Posted by: T. Boyd | October 27, 2009

Relativity for Relatives, Part II

Let all the earth fear the LORD: let all the inhabitants of the world stand in awe of him (Psalm 33:8)

I discussed last time that the speed of light is constant as measured by the observer no matter how fast he himself is moving.  For example, if a space ship were moving at a speed of 90,000 miles/sec, toward a star, a beam of light from that star would still measure as having a speed of 186,000 miles/sec, the same as it would measure when the space ship is at rest compared to the star.  Classical physics, and common sense, would say that it should measure 186,000 + 90,000 miles/sec, but common sense fails here.

This result, when predicted in 1900 or so by Einstein and Lorentz, did not seem credible, but it has been shown many times to be true with experiments.  Even more incredible are the consequences of this:   moving clocks slow down (as measured by an observer “at rest”), and moving objects get shorter along the axis of the motion, again as measured by a person at rest.  These are called “time dilation” and “space contraction“, respectively.

Why is it called relativity?  Let’s imagine 2 identical rocket ships coasting by each other in empty space at a high velocity.  Each could say that the other ship was moving and he himself was at rest.  There is no detectable way for them to say who is moving.  It is all relative.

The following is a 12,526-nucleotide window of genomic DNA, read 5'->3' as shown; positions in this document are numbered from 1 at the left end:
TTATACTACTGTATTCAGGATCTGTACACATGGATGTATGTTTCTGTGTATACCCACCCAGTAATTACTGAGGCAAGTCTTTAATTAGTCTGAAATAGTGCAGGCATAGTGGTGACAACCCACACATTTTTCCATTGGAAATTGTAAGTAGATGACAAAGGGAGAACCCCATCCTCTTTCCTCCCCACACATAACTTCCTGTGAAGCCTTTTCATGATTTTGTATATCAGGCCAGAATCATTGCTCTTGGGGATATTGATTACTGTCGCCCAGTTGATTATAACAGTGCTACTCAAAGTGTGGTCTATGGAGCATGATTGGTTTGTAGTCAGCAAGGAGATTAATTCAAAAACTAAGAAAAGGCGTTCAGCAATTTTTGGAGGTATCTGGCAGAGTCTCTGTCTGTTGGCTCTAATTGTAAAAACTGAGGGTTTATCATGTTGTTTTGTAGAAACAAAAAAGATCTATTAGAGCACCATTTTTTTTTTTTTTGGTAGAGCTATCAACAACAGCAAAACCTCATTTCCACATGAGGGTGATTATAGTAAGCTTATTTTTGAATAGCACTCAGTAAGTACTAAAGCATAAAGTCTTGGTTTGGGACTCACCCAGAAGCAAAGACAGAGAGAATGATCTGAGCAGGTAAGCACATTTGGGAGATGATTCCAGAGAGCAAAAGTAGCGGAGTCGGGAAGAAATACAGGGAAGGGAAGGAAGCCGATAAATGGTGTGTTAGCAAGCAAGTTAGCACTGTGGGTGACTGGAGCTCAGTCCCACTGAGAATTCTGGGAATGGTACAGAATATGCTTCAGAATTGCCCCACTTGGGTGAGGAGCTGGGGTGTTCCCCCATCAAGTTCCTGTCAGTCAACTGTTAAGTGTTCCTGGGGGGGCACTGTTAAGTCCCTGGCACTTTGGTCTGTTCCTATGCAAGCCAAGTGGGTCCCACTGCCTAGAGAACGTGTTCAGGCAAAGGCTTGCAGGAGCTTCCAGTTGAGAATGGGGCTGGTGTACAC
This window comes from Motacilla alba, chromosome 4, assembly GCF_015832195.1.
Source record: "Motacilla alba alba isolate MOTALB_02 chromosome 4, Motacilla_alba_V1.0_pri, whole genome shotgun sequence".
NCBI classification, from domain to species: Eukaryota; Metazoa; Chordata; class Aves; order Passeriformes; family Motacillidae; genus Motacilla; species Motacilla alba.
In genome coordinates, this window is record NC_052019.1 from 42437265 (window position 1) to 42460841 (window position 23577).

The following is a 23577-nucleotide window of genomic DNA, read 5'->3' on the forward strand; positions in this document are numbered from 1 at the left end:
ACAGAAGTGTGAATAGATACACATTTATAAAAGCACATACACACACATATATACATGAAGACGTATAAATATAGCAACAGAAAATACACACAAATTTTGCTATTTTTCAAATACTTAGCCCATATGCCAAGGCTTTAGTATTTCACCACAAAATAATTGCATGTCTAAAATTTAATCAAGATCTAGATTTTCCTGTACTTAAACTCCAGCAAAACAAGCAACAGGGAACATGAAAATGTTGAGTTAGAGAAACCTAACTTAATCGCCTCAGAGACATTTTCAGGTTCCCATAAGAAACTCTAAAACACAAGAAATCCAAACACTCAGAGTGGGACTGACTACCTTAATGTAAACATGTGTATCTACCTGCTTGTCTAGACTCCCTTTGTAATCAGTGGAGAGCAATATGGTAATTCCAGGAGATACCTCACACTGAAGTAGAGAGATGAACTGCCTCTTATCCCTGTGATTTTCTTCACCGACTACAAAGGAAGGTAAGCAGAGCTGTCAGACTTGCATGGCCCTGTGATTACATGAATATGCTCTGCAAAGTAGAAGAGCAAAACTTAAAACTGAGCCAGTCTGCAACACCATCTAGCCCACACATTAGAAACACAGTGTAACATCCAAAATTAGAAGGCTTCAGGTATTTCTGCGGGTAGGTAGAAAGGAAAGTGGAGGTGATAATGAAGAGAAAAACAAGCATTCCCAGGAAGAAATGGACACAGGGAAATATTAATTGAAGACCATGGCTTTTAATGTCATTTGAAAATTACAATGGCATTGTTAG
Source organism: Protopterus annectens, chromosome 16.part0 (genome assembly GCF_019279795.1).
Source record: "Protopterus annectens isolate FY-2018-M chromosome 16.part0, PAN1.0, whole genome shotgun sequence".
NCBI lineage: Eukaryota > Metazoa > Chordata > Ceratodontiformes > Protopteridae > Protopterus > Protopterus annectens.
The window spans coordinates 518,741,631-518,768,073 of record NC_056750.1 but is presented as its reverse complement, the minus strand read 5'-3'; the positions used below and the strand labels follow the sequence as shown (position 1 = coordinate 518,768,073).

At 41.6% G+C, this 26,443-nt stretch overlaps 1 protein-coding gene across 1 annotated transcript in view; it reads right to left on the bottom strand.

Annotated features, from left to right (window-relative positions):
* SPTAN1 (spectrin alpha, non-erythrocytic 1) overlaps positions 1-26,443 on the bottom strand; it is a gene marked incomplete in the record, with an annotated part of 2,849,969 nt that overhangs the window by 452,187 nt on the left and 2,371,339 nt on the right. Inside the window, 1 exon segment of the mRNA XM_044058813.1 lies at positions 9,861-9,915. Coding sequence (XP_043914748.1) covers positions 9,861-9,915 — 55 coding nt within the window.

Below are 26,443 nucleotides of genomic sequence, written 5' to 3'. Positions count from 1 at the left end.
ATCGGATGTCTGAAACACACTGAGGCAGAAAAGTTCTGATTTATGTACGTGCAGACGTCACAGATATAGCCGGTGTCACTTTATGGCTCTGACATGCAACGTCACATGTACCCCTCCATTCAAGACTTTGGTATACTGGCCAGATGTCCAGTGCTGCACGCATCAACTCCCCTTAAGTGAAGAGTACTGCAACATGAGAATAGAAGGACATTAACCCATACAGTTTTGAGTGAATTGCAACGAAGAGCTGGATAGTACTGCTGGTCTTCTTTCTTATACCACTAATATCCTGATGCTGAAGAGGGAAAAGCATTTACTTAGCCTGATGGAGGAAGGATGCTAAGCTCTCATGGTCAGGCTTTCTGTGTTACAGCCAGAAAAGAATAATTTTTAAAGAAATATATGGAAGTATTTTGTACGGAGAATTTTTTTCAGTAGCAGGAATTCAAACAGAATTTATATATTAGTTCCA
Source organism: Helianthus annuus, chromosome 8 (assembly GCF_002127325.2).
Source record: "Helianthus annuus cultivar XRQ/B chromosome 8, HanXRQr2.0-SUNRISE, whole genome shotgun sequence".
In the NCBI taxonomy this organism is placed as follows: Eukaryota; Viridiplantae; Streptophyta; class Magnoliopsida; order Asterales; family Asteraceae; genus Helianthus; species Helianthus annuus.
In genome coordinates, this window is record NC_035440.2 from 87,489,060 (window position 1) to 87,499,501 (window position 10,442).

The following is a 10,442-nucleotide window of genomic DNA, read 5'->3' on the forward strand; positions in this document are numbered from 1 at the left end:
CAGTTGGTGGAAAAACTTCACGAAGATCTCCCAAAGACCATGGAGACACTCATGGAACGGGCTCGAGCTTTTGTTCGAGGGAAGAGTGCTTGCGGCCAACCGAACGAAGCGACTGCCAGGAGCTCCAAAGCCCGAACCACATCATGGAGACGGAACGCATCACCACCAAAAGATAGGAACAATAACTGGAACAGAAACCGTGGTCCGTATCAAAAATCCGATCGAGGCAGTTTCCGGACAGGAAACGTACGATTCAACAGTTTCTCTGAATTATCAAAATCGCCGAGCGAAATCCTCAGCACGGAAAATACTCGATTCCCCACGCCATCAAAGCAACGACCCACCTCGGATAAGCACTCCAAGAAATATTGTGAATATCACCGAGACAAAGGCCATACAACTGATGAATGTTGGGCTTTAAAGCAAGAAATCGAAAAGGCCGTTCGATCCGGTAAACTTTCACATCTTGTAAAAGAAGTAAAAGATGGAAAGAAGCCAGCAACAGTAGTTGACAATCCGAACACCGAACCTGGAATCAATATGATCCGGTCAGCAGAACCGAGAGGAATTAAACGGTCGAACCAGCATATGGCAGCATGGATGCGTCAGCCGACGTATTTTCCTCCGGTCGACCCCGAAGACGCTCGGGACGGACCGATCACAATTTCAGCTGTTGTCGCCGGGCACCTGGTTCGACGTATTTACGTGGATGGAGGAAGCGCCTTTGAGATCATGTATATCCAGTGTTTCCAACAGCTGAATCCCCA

And the time dilation, etc. is reciprocal.  Each space traveler would observe that the other ship’s clock was losing time compared to his own clock and that the other ship was shorter than his own.  How can this be?

Welcome to the weird world of relativity, the effects that normally can only be detected by very precise instruments,  like atomic clocks, or in the case of objects moving near the speed of light.  For example, one early observation was that certain cosmic ray particles (called mesons) created in the earth’s upper atmosphere, with well known, very short life spans, would not be seen as plentifully as they are at the  earth’s surface unless their life-spans were extended about 10 times by moving at about 99.5% of light speed.

There is an easy-to-read and entertaining fantasy book written by George Gamow in 1946, called Mr. Tompkins in Wonderland.  (An updated version, called Mr. Tompkins in Paperback, is available at bookstores – I just found some used ones on-line for $3).  Mr. Tompkins attends a lecture on relativity and then dreams he is in a wonder land where the speed of light is 10 miles/hour.  So these effects upon time and length are obvious just by watching ordinary motion.  For an example, a bicycle goes by and looks much shorter in length than it should.  And as the cyclist speeds up, the length of the bike shrinks even more.

Mr. Tompkins, then gets on a bicycle to catch the other rider.  When he gets to moving, he notices that the buildings on the street start getting skinnier and skinnier the faster he moves.  And then he realizes why it is called “relativity” – each observer sees things from his relative frame of reference,  He notices that the distance to the other biker shrinks, and that the other biker himself looks normal when they are traveling at the same speed.  The story is wonderful fiction, yet reflects a reality that we don’t ordinarily see because the speed of light is so great in our universe.

The discovery of the law of relativity has uncovered another mysterious wonder of creation that continues to amaze God’s sons and daughters and causes them to honor and glorify Him.


Responses

  1. From Sharon T (via e-mail):

    Awesome, Boyd. Veerrrrrry interesting!!


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